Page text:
Italian-occupied France

Italian-occupied France

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Italian-occupied France was an area of south-eastern France
French Third Republic
The French Third Republic was the republican government of France from 1870, when the Second French Empire collapsed due to the French defeat in the Franco-Prussian War, to 1940, when France was overrun by Nazi Germany during World War II, resulting in the German and Italian occupations of France...

 occupied by Fascist
Italian Fascism
Italian Fascism also known as Fascism with a capital "F" refers to the original fascist ideology in Italy. This ideology is associated with the National Fascist Party which under Benito Mussolini ruled the Kingdom of Italy from 1922 until 1943, the Republican Fascist Party which ruled the Italian...

 Italy
Kingdom of Italy (1861–1946)
The Kingdom of Italy was a state forged in 1861 by the unification of Italy under the influence of the Kingdom of Sardinia, which was its legal predecessor state...

 in two stages during World War II
World War II
World War II, or the Second World War , was a global conflict lasting from 1939 to 1945, involving most of the world's nations—including all of the great powers—eventually forming two opposing military alliances: the Allies and the Axis...

. The occupation lasted from June 1940 until the Armistice between Italy and Allied armed forces on September 8, 1943, when Italian troops on French soil retreated under pressure from the Germans.

Description


The Italian occupation of France occurred in two different periods during World War II: the first in June 1940 and the second in November 1942.

  • On 10 June 1940, the Italian army under Benito Mussolini invaded France
    Italian invasion of France
    The Italian invasion of France in June 1940 was a small-scale invasion that started near the end of the Battle of France during World War II. The goal of the Italian offensive was to take control of the Alps mountain range and the region around Nice, and to win the colonies in North Africa...

    . The Italian gains were minimal, in the few days of fighting. The Italians lost 631 men in these skirmishes compared to France's 40 casualties.
  • On 25 June 1940, after the Fall of France
    Battle of France
    In the Second World War, the Battle of France was the German invasion of France and the Low Countries, beginning on 10 May 1940, which ended the Phoney War. The battle consisted of two main operations. In the first, Fall Gelb , German armoured units pushed through the Ardennes, to cut off and...

    , France and Italy signed an armistice
    Armistice
    An armistice is a situation in a war where the warring parties agree to stop fighting. It is not necessarily the end of a war, but may be just a cessation of hostilities while an attempt is made to negotiate a lasting peace...

     and an Italian zone of occupation was agreed upon. This initial zone of occupation was 832 km² and contained 28,500 inhabitants. The largest town contained within the initial "Italian zone of occupation" was Menton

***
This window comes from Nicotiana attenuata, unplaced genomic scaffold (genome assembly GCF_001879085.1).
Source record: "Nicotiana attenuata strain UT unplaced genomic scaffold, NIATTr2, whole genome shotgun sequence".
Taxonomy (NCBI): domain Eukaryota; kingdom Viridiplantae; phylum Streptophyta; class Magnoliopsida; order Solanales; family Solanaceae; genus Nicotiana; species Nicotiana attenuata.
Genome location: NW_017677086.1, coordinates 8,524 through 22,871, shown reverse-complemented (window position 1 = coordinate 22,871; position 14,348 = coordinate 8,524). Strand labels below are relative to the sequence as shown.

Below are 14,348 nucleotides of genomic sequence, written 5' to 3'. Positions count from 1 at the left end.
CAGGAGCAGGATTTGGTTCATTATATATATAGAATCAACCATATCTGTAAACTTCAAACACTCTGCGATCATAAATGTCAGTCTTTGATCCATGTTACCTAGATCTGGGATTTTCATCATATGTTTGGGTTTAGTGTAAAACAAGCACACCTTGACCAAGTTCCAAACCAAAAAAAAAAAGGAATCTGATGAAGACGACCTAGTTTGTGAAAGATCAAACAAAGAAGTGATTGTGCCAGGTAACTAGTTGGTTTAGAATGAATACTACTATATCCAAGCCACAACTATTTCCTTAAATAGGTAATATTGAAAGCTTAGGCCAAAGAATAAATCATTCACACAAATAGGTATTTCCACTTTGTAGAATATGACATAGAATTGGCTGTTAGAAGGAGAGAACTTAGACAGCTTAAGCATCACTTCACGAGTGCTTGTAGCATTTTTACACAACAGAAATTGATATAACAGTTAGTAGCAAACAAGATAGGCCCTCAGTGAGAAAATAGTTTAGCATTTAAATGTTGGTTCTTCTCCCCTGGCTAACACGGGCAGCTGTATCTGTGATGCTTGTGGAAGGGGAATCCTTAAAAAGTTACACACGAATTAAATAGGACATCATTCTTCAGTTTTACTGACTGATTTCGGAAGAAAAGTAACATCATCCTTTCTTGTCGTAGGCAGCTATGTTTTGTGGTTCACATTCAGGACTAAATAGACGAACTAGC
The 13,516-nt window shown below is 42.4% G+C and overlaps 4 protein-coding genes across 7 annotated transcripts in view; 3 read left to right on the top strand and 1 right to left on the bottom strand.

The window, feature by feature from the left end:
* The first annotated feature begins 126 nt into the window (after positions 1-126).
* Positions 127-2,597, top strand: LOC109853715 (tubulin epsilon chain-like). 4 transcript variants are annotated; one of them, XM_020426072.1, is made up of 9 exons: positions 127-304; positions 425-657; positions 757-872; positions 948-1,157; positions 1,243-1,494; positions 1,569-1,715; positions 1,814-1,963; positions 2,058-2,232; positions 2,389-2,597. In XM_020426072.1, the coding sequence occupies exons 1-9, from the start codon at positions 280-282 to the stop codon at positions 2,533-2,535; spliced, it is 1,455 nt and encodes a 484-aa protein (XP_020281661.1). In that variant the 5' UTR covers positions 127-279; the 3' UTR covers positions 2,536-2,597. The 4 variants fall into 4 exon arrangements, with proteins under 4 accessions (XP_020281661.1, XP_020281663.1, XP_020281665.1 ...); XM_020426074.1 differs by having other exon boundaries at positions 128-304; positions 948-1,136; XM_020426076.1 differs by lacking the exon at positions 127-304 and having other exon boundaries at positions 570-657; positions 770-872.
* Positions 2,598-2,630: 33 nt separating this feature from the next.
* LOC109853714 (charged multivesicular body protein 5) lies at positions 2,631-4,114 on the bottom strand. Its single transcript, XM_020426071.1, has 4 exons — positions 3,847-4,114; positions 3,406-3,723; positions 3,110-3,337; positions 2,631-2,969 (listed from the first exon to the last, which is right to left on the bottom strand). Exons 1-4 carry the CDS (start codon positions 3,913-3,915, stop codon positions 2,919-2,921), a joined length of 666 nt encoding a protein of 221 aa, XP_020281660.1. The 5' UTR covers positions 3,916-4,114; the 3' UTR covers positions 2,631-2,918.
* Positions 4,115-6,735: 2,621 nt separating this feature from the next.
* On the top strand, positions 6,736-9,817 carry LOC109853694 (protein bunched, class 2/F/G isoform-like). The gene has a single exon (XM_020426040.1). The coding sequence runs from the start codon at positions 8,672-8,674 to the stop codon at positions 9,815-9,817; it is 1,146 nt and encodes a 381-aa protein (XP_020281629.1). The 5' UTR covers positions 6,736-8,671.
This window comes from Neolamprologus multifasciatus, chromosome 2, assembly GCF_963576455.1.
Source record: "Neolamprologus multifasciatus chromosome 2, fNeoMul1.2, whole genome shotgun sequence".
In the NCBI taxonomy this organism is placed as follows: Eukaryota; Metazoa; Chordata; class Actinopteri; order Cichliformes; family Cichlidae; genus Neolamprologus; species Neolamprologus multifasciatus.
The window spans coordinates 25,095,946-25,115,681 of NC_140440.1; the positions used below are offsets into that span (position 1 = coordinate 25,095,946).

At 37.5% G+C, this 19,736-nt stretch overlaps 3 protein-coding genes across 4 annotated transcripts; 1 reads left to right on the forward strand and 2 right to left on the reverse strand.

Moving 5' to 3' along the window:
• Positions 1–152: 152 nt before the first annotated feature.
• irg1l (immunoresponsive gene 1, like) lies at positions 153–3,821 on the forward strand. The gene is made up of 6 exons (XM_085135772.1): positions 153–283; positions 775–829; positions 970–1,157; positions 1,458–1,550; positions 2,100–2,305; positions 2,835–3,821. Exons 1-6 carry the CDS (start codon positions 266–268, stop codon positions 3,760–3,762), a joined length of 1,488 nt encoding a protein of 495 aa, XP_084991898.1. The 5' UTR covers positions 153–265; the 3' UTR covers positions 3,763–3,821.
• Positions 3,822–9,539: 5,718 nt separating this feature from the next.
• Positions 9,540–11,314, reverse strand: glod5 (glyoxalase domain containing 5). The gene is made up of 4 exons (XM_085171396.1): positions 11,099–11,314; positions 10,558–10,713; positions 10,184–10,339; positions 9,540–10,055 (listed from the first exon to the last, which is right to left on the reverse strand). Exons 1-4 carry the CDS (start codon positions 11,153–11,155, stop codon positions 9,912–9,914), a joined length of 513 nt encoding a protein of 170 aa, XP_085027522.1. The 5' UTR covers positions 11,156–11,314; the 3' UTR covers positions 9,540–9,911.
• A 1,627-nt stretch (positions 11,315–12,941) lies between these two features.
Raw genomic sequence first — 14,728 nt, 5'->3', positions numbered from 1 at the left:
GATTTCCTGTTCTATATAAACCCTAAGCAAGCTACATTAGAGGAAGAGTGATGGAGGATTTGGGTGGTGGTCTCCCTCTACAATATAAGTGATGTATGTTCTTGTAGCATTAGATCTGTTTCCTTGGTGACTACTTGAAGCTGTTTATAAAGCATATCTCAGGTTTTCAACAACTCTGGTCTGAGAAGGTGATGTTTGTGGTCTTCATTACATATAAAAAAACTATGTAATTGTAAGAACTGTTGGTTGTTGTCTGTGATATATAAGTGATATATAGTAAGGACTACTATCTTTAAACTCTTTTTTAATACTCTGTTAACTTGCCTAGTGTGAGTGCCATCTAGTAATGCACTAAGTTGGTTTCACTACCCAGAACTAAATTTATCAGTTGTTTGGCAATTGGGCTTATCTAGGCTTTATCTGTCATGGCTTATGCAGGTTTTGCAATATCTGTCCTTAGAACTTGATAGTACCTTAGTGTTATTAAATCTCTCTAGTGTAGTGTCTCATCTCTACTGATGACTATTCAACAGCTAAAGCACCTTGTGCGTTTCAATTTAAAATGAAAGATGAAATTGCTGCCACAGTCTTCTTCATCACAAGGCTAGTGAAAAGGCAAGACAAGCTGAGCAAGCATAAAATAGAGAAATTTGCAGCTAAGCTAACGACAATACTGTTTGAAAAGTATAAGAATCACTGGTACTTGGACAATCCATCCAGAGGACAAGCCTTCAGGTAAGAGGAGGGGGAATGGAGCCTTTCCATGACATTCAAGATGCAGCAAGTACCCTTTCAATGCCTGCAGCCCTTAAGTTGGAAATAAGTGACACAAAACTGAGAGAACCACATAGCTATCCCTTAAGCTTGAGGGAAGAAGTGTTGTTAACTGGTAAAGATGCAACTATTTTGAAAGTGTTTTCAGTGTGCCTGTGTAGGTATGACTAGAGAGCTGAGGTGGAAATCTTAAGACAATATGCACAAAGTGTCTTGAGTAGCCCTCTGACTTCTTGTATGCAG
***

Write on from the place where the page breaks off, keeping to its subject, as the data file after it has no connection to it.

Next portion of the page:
Menton
    Menton is a commune in the Alpes-Maritimes department in the Provence-Alpes-Côte d'Azur region in southeastern France.Situated on the French Riviera, along the Franco-Italian border, it is nicknamed la perle de la France ....

    , annexed officially to the Kingdom of Italy
    Kingdom of Italy (1861–1946)
    The Kingdom of Italy was a state forged in 1861 by the unification of Italy under the influence of the Kingdom of Sardinia, which was its legal predecessor state...

    . The main cities inside the "demilitarized zone" of 50 km from the former border with the Italian Alpine Wall
    Alpine Wall
    The Alpine Wall was a system of fortifications along Italy's northern frontier built in the years leading up to World War II...

      were Grenoble
    Grenoble
    Grenoble is a city in southeastern France, at the foot of the French Alps where the river Drac joins the Isère. Located in the Rhône-Alpes region, Grenoble is the capital of the department of Isère...

     and Nice
    Nice
    Nice is the fifth most populous city in France, after Paris, Marseille, Lyon and Toulouse, with a population of 348,721 within its administrative limits on a land area of . The urban area of Nice extends beyond the administrative city limits with a population of more than 955,000 on an area of...

    .
  • In November 1942, in conjunction with "Case Anton
    Case Anton
    Operation Anton was the codename for the military occupation of Vichy France carried out by Germany and Italy in November 1942.- Background :...

    ," the German occupation of most of Vichy France
    Vichy France
    Vichy France, Vichy Regime, or Vichy Government, are common terms used to describe the government of France that collaborated with the Axis powers from July 1940 to August 1944. This government succeeded the Third Republic and preceded the Provisional Government of the French Republic...

    , the Royal Italian Army
    Royal Italian Army (1940–1946)
    This article is about the Italian Royal Army which participated in World War II.The Italian Royal Army was reformed in 1861 and lasted until 1946. The Royal Army started with the unification of Italy and the formation of the Kingdom of Italy . It ended with the dissolution of the monarchy...